Ever since I could remember, I’ve been playing video games. From the original Wii and DS to the Wii U and most recently, the Nintendo Switch, I’ve enjoyed playing a variety of games. The first game I remember playing was Super Mario Bros. on the Wii, with the different colored Yoshi’s and a multiplayer opportunity for up to four people! My whole family loved to sit in the basement and conquer each of Bowser’s castles as a team. It was an awesome bonding activity and a great way to spend an evening (or 20) with the family.
Throughout my elementary and pre-teen years I became heavily involved in getting all of the new releases for the Wii U, DS, and 3DS. Most of which were either different Pokemon generations or Mario-themed video games. One I came across on the Wii U was called Super Mario Maker!
The original Super Mario Maker consisted of making your own game levels and going on the leaderboard to play levels created by other people. When Nintendo provided Super Mario Maker 2 for the Nintendo Switch for me to review, it included all of this but also a story mode! While I don’t currently have the online subscription to connect to other people’s creations, I’m still finding plenty to do with this game.
When you first log into Super Mario Maker 2, you have the option of doing Course Maker or Story Mode. The Course Maker is where you make your customized levels. You can jump right into it or walk through the tutorial to learn how it works. The Story Mode, on the other hand, walks you through a pre-designed story. There is a problem that requires you to take specific actions to resolve.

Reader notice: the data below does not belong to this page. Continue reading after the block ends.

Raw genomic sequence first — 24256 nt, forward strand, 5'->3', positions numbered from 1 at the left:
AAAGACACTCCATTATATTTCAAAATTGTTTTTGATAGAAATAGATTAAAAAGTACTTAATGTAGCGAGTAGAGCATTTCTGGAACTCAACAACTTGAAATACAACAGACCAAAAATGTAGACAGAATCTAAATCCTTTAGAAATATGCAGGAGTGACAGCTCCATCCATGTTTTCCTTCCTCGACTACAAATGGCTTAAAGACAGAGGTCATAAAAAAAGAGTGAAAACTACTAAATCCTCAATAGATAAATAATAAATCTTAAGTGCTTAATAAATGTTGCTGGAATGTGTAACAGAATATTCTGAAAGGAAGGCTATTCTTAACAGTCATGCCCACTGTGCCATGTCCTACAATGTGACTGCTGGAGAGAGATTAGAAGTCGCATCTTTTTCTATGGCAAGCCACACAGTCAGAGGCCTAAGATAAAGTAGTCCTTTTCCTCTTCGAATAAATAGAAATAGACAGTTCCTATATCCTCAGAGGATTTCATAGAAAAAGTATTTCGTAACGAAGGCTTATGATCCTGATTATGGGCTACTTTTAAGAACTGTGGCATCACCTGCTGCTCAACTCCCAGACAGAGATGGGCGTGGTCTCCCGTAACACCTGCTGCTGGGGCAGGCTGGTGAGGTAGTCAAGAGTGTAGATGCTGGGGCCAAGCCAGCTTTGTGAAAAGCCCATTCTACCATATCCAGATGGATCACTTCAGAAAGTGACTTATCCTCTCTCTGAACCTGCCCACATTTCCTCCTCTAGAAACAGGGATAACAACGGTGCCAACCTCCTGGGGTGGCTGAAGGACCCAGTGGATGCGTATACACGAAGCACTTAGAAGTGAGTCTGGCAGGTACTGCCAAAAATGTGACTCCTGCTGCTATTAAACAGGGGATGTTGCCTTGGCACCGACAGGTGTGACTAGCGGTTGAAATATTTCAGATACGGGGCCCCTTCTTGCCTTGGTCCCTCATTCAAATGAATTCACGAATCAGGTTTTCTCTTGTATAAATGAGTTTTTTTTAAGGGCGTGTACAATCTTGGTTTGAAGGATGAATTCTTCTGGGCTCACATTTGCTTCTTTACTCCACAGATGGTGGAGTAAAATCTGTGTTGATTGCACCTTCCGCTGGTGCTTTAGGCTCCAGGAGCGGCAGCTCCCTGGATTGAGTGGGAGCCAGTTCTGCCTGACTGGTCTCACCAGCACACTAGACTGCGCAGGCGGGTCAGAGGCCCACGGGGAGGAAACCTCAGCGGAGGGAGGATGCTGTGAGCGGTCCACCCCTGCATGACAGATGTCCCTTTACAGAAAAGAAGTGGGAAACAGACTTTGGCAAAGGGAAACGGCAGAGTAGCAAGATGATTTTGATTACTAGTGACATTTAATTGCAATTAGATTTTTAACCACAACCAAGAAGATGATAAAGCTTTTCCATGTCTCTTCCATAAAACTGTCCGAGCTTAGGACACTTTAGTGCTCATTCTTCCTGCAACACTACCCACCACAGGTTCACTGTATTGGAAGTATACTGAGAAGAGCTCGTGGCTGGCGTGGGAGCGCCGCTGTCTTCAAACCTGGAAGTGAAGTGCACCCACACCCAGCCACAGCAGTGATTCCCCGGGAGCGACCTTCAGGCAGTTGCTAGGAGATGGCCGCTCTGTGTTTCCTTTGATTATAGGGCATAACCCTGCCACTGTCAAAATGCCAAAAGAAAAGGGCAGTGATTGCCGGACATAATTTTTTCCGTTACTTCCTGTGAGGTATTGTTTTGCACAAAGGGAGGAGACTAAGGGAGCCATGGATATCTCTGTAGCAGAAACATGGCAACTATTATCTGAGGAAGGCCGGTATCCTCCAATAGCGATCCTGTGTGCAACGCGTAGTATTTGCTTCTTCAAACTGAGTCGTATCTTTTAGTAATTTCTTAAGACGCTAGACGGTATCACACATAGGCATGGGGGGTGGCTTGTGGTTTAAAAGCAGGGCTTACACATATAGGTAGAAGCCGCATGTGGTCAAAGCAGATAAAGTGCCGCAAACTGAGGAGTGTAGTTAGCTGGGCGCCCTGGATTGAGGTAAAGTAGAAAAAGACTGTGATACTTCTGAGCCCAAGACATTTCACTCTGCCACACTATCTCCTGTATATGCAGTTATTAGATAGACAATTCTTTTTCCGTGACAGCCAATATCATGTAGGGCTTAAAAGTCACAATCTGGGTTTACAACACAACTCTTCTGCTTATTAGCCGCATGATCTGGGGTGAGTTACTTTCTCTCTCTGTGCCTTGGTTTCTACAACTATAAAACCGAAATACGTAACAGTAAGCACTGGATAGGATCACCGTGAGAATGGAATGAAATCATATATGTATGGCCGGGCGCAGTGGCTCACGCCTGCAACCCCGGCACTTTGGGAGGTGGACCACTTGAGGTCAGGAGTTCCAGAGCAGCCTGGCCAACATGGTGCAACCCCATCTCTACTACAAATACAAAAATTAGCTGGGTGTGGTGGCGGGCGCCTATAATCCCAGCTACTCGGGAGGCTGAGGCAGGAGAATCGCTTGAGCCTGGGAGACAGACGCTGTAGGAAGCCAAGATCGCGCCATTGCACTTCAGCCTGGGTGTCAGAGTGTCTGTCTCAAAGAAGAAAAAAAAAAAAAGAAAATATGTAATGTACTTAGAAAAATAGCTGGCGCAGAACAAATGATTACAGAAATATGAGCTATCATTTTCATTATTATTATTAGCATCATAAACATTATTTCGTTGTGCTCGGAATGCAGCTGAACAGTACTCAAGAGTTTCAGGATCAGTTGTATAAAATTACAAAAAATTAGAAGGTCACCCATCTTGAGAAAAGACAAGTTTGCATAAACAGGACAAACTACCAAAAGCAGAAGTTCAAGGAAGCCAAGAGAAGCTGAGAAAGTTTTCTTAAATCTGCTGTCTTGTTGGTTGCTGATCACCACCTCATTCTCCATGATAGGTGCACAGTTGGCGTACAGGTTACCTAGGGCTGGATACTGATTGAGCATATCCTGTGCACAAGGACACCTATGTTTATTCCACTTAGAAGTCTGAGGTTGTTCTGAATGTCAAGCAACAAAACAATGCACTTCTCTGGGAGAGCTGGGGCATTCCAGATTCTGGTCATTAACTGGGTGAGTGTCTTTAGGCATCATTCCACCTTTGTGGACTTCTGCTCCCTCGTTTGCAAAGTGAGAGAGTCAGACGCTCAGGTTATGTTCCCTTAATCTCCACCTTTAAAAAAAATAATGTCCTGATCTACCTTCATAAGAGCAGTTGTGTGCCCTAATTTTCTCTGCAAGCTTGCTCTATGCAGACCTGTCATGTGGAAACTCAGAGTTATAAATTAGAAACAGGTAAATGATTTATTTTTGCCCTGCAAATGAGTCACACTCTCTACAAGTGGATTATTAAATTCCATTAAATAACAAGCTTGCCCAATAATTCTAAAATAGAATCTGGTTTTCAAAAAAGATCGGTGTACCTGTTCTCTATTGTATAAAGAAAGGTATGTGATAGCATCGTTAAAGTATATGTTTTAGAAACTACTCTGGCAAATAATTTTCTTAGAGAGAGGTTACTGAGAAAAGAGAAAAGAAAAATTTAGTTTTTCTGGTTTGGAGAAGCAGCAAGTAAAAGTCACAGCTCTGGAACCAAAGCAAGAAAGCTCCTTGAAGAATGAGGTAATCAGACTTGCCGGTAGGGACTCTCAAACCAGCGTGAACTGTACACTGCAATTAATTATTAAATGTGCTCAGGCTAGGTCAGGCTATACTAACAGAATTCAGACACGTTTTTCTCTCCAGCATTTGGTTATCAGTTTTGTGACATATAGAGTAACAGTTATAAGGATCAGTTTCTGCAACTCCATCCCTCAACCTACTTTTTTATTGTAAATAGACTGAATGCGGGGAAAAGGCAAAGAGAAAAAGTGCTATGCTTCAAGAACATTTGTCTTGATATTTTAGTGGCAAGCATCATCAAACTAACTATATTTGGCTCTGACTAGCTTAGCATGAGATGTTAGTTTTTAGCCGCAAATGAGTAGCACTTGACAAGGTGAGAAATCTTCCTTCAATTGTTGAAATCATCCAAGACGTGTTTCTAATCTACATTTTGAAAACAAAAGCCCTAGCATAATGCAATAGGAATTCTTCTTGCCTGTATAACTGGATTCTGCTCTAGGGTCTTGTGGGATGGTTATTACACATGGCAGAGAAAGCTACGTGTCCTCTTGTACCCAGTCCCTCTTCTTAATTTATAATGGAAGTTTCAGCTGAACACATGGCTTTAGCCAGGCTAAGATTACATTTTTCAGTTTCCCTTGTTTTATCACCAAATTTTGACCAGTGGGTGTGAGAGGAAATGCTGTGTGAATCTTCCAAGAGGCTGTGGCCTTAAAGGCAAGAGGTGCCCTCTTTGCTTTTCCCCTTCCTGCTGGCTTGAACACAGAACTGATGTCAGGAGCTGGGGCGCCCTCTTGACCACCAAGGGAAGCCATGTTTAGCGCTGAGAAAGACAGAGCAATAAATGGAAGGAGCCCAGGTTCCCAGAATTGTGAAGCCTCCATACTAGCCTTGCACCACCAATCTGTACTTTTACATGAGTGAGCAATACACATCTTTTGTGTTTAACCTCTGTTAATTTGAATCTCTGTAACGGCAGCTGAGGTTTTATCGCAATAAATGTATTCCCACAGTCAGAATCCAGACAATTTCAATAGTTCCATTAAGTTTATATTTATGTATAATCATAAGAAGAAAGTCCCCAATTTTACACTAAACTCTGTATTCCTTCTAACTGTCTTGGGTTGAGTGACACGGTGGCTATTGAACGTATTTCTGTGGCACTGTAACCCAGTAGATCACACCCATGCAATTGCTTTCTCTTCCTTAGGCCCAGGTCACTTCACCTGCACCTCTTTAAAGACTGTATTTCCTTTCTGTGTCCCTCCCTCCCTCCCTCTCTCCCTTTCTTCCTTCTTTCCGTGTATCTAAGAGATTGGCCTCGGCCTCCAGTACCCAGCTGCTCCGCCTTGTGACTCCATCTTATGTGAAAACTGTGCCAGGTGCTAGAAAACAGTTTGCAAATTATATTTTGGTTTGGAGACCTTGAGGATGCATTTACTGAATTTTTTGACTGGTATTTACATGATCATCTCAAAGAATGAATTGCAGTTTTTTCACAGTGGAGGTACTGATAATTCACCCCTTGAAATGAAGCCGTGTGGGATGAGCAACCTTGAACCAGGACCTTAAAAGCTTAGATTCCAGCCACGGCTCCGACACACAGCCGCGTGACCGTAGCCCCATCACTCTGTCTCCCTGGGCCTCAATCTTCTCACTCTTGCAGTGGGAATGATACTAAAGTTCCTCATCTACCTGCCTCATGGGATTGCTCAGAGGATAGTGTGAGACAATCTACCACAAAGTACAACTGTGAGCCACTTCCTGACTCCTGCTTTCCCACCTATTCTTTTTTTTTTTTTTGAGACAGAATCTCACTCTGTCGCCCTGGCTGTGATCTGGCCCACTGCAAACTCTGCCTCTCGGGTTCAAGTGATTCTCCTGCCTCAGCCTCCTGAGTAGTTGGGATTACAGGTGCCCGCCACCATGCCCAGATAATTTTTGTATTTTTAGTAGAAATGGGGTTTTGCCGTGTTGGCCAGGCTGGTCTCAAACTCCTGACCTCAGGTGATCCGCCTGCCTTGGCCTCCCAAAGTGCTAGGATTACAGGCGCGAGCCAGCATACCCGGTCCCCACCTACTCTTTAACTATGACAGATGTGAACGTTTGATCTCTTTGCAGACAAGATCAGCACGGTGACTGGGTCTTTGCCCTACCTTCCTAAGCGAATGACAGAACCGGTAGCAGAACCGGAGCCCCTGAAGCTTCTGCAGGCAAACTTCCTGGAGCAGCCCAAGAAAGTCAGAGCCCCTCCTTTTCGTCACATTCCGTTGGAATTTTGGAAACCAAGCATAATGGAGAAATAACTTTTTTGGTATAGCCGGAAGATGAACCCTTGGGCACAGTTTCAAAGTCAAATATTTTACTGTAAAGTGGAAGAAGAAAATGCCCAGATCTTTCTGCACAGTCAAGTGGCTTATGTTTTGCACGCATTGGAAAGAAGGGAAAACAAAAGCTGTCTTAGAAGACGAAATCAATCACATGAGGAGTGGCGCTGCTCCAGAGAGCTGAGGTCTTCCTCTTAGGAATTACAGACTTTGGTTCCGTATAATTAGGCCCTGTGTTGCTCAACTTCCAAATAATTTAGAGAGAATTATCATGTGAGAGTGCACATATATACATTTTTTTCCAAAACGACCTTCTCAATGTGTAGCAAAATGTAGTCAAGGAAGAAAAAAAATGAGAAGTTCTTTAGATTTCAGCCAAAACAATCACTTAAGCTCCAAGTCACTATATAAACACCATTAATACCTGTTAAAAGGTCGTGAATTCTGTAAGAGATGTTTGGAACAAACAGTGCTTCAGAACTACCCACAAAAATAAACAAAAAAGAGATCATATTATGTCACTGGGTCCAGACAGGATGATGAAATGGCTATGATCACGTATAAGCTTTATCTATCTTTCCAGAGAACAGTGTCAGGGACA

The story begins by showing the dog destroying the castle that Mario and his team recently completed. Your objective is to rebuild Peach’s castle. You’ll complete different jobs which award a certain amount of coins based on the difficulty. These coins help you pay for different parts of the castle. When you’ve completed the Story Mode, there are also some side quests to earn additional gear or clothing. I just like trying to complete every one of the jobs, which takes quite a bit of time to do.
I opted to start with the story mode to get ideas then worked my way through the Course Maker tutorial to unleash the creativity. The Course Maker is really the meat of Super Mario Maker 2. It’s where you customize levels by choosing the theme or texture you want it to be, retro Mario or modern Mario. Some options include Super Mario Bros., Super Mario World and Super Mario 3D World. This allows you to set a new kind of theme for each course you create.
Personally, I love experimenting with different objects. If you picture a scene from any Mario game, you’ll see blocks on the ground or floating in the air, warp pipes, clouds and creatures to name a few. Any of those things you are pictures are referred to as objects. In Super Mario Maker 2, these objects include things such as kinds of enemies, power-ups, obstacles and texture packs. Enemies include goombas, koopas and boos. For power-ups, the feather, the helicopter helmet and the fire flower. The flamethrower is just one of the options for obstacles. You can use any of these, combined with the various backdrops and character options to create your unique level.
Then you can run through the level to test it out. Don’t forget to add an ending flag and lots of coins. Especially the brick that has a whole bunch of coins in it. Those are the best! Once you’ve crafted your ideal level, you can save it and play it as often as you like. If you have a Nintendo Online subscription, you can upload it for others to enjoy as well.
I’ve absolutely loved playing Super Mario Maker 2 and I have already recommended it to a few gamer friends of mine. From the Mario Party games I have played to the Mario board games we play during family game night, my feelings about the franchise will never change. I look forward to all of the Mario games to come and in the meantime, I’ll use Super Mario Maker 2 to create my own. If you’re ready to jump into designing Mario levels, you can purchase a copy of the game on Amazon. Be sure to catch up with the Nintendo team on Facebook and Twitter to see what else is coming down the pipe!
What would your ideal Mario level need to include?